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Company Outlines Power Plant Proposal At Open House

Lincoln Clean Energy unveiled a plan during an open house meeting in Eagle Lake on July 14 that outlines details on a proposed natural gas power plant in southern Colorado County.

The 820 megawatt plant, being called Rockwood Energy Center, will be located on a 60-acre site off of CR 111, south of Altair and about 3.5 miles west of Hwy 71, near Hanson Aggregates.

Total cost of the project is expected to be in the $600-700 million range.

Capacity of 820 megawatts is enough electricity to power about 450,000 homes during normal usage. For comparison, the Fayette Power Project has three coal burning generating units that can produce a total of 1,625 megawatts.

Lincoln Clean Energy Development Director Jason Tundermann said that the footprint of the actual facility would cover only about 20-30 acres of the site.

Tundermann said that if all permitting goes to plan, construction could begin as early as the beginning of 2016.

About 450-550 workers would be needed during the construction of the facility, which would take about two years.

After that, the facility would provide about 25-35 full-time, skilled labor jobs.

Tundermann advised that the area that has been selected has no homes in the vicinity and it is an industrial type area already, with a large gravel operation nearby.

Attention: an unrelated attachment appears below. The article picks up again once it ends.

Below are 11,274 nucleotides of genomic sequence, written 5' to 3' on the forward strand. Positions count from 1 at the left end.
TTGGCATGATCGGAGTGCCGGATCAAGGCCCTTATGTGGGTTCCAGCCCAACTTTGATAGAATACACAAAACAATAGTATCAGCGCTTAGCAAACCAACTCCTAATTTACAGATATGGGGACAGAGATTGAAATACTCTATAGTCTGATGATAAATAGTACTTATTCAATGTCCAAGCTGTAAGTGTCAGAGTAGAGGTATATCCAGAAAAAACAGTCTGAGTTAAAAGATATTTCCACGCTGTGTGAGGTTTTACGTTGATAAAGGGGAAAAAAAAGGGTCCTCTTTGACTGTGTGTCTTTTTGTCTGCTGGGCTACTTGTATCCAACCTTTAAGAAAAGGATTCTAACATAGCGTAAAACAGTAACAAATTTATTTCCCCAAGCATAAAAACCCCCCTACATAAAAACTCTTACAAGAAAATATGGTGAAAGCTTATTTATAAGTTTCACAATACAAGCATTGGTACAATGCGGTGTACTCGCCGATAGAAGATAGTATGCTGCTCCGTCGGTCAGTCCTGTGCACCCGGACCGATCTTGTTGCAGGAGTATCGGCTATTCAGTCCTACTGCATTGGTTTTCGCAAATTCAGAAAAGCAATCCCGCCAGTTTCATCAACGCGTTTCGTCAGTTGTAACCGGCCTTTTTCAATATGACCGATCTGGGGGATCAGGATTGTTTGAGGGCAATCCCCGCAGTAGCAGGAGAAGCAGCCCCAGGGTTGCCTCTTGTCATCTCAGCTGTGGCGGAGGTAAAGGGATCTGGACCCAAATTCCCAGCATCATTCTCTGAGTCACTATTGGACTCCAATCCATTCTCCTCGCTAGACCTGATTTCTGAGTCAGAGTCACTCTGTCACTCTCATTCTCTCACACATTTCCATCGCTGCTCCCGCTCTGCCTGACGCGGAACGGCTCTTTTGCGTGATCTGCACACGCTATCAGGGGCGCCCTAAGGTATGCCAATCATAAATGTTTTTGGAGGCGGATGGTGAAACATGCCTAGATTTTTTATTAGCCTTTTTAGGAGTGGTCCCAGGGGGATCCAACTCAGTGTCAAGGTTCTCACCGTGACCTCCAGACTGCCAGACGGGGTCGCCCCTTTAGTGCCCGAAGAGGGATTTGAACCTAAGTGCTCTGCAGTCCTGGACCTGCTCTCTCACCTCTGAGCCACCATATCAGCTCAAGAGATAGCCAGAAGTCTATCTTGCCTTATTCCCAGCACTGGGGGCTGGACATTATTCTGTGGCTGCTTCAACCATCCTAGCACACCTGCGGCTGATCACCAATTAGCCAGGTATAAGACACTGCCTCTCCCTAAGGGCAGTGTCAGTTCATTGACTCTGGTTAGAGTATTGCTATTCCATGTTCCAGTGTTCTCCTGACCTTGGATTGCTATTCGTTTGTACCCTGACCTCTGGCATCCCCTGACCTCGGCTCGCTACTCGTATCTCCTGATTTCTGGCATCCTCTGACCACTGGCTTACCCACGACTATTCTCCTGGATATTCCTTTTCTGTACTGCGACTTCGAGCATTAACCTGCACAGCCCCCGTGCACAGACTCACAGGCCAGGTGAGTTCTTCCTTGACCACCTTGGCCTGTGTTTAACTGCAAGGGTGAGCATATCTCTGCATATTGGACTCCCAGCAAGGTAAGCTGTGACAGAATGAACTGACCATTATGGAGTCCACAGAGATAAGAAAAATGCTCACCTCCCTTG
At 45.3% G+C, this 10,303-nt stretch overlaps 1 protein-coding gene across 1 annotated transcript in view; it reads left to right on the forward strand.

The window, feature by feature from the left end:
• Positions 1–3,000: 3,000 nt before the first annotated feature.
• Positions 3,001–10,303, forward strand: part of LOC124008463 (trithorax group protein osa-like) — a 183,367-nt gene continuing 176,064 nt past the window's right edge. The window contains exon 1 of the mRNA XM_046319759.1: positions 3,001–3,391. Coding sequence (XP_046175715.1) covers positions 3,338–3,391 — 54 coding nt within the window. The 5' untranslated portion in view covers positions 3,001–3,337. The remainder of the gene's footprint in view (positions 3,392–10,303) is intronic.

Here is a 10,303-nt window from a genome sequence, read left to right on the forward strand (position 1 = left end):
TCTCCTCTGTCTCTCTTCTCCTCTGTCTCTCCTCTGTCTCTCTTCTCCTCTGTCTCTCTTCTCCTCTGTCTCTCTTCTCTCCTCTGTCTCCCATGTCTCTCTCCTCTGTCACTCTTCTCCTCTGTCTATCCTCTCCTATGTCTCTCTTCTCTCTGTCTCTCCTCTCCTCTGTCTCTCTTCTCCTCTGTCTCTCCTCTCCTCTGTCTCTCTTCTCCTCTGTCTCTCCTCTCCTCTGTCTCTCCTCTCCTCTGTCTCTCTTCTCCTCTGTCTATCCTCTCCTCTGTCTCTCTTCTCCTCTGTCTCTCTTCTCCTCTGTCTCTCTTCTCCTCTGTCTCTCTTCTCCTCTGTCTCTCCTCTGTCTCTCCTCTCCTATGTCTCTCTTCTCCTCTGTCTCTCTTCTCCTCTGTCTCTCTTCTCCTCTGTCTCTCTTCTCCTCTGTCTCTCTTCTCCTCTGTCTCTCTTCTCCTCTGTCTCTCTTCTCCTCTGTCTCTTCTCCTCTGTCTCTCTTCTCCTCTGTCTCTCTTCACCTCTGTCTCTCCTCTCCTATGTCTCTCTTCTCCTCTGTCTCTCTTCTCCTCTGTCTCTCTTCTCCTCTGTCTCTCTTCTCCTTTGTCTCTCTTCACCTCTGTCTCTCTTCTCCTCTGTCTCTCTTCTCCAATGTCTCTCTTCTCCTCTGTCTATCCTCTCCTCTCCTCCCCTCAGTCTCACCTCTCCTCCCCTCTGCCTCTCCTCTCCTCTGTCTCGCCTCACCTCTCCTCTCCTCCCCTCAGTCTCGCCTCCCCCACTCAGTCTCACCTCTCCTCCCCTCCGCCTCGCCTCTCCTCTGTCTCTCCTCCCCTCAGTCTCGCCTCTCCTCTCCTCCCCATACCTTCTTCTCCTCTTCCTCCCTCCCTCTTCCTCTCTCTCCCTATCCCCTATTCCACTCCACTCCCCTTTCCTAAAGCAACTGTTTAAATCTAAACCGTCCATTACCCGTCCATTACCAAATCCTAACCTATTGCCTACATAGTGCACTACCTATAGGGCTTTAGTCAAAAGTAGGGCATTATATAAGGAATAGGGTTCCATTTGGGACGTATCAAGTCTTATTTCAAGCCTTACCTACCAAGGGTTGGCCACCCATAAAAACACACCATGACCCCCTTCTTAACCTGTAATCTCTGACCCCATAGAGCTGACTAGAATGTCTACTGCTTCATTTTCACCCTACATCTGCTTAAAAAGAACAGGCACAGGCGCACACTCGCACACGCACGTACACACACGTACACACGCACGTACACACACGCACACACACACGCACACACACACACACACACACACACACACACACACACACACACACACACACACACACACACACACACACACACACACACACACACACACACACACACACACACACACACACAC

He said that it is near high voltage transmission lines that would allow the plant to easily connect into the Electric Reliability Council of Texas (ERCOT) power grid and is near gas pipelines that would supply the fuel for the plant.

He said that the stacks on plant would not be significantly taller than the 120-foot power lines that are out there now.

Tundermann said that the facility would hardly be visible from the highway.

The plant will have three turbines, two that run off natural gas and a third steam turbine that uses the heat from the gas turbines to power it.

“These are very efficient plants,” said Tundermann.

“We are excited to be here,” he said. “We think this is a great project and a great site,” he added.

“We are hopeful for a warm reception. This is the kind of power plant that Texas needs,” he said.

The plant could be online by early 2018, if everything goes to plan.

Tundermann advised that the project is still in the early stages, and that some details may change during the process.   [-end of story-]


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